DescriptionOnline translation has quietly become a part of the educational landscape within Transnational Education. The technology is becoming ubiquitous, and provides a free and easy way for students to translate into and out of the target language (Lee, 2021). It is also notable that the quality of the translations, at least at the level of the sentence, has become impressive, and the system has a greater ability to produce well-formed grammatical sentences than is demanded by the threshold language requirements of many TNE institutions (Groves and Mundt,2022).The field of English for Academic Purposes has been dealing with this technology for a number of years, since on a surface level, it could be argued that this technology is able to replace the need for students to enhance their competence in the use of English for their studies, or at the very least, make it possible for them to misrepresent their abilities in formal assessment. (Mundt and Groves, 2016). The aim of this presentation is to showcase some ways in which the EAP community has begun to address these issues, particularly in the terms of assessment, and the perception of online translation as a facilitative rather than a substitutive technology. (Zhou, Shao and Groves, 2022). It will then draw parallels between the experience of the EAP community in the face of online translation and the expected experience of the wider HE community in the face of newer, generative AI technologies.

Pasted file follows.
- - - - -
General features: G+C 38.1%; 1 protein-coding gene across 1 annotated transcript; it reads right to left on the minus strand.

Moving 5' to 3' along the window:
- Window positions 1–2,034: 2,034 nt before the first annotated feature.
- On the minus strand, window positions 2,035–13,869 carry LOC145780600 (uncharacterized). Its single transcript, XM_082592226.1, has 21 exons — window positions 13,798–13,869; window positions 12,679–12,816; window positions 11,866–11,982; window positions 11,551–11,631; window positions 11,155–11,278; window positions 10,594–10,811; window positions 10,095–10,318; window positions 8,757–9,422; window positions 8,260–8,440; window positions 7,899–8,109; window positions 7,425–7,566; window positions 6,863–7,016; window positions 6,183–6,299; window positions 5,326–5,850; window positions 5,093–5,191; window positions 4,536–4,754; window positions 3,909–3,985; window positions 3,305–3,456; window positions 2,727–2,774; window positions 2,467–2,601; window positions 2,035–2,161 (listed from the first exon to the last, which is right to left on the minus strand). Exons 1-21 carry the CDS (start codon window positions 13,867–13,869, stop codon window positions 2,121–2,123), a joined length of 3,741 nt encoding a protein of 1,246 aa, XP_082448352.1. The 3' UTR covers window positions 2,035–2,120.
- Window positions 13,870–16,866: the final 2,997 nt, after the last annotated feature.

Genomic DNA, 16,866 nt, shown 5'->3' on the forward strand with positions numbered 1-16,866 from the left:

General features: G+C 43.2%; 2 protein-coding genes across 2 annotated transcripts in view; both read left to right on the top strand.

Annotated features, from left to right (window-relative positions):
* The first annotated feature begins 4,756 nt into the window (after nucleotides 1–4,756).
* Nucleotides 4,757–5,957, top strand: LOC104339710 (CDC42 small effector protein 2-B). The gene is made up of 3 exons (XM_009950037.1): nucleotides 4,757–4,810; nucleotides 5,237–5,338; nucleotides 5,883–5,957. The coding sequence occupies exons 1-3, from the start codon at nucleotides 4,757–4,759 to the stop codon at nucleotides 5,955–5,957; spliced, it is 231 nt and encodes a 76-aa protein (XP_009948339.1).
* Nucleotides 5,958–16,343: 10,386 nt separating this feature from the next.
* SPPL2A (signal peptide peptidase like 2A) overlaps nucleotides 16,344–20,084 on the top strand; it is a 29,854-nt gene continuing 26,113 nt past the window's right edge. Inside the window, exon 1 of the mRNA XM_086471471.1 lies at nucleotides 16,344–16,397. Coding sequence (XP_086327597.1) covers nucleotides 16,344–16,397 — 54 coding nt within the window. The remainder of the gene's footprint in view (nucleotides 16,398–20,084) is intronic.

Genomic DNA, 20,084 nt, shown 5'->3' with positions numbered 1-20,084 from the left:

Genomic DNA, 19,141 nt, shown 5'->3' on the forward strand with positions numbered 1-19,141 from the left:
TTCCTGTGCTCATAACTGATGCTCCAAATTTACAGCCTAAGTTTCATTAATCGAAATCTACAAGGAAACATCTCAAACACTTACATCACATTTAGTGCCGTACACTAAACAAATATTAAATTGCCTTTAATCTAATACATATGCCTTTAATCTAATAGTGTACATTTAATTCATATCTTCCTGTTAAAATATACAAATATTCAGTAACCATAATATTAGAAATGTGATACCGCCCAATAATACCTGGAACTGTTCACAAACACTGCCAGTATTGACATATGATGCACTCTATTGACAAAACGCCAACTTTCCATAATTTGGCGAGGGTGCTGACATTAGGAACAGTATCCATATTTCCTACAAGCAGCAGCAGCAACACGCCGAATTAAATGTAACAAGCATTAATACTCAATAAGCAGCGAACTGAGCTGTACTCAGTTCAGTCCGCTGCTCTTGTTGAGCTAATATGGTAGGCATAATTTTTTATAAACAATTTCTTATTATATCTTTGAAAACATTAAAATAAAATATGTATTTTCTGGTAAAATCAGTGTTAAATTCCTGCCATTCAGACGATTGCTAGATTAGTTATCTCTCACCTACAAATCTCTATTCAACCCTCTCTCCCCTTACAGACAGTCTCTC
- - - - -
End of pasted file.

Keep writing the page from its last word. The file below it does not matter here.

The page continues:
|Period||9 May 2023|
|Event title||Symposium on Internationalisation and Quality Management in Higher Education 2023|
|Organisers||Asia Pacific Higher Education Research Partnership (APHERP), Institute of Policy Studies, College of Education, National Chengchi University, Deakin University|